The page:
What do you imagine when you hear the words Angkor Wat? Have you heard of the place? Do you imagine a jungle-covered temple, a bunch of towers at sunrise, or something else?
Many people don’t realize that when you talk about visiting Angkor Wat, you may be talking about one of two things. 1) The actual temple called Angkor Wat, which is the one you see iconically photographed at sunrise; or 2) All of the Angkor ruins. Angkor was the capital of the Khmer Empire in the 9th to the 15th century. There was a period of Khmer history in which the king built monumental temple complexes. This spanned over 30 or so kings. So, if each king build at least one temple, that tells you there are quite a few of them. And of course they didn’t just each build one. Some built whole new cities in slightly different places than the last king.
Without going too far in-depth into the history of the Angkorian period in this post, this should serve to tell you one truth: when you talk about Angkor you are not just talking about one site. You are talking about a massive number of different temples and ruins, most of which are located near Siem Reap.
When you sit down and look at the options available, you start to realize that you’re going to need to pick and choose and you’re going to need a bit of strategy. We were very pleased with our visit to the temples, so here is our advice on how to do it.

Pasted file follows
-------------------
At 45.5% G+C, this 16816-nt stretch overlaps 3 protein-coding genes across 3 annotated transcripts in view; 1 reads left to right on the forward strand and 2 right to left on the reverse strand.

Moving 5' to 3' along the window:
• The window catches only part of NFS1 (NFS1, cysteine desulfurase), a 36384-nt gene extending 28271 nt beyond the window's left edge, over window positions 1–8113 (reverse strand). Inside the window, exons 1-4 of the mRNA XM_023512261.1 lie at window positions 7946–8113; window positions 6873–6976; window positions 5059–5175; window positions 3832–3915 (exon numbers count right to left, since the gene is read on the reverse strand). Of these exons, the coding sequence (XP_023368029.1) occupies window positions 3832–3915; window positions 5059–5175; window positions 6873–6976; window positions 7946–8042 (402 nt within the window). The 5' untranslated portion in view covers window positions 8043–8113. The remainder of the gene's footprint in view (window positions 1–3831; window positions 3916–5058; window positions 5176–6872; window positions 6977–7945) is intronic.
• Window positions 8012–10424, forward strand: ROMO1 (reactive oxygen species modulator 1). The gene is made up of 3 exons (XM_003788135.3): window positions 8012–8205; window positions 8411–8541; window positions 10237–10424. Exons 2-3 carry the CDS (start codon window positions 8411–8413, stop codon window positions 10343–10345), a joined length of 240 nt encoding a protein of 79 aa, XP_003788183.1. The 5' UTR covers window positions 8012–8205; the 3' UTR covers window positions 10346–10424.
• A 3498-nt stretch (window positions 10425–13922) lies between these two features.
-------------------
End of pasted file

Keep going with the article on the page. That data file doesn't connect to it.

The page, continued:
- Go to the Angkor National Museum first to learn some history and gain some context for visiting the site. If you have read up on Angkor or studied it in school, this may not be necessary. But if all you know is that they are some cool temples, the museum will do a pretty good job in enlightening you about the history of the sites, as well as what some of the reliefs mean.
- Consider buying a guide book to the temples. You can even get a photocopied version of some of the better guides for cheap at the temples.
- Dress modestly. Parts of the Angkor complex are still an active religious site. In some places your attire will be checked before entering a site. Yes, it is hot, but please choose slightly longer shorts and at least bring a thin scarf to drape over your shoulders.
- Bring lots of water and sunscreen! Also, a hat and shoulder protection. Do note that you can buy water, snacks, and lunch near most temples.
- Don’t give money to child beggars. It just encourages their parents to keep them begging and therefore keep them out of school.
- Enjoy yourself!
Have fun in Siem Reap.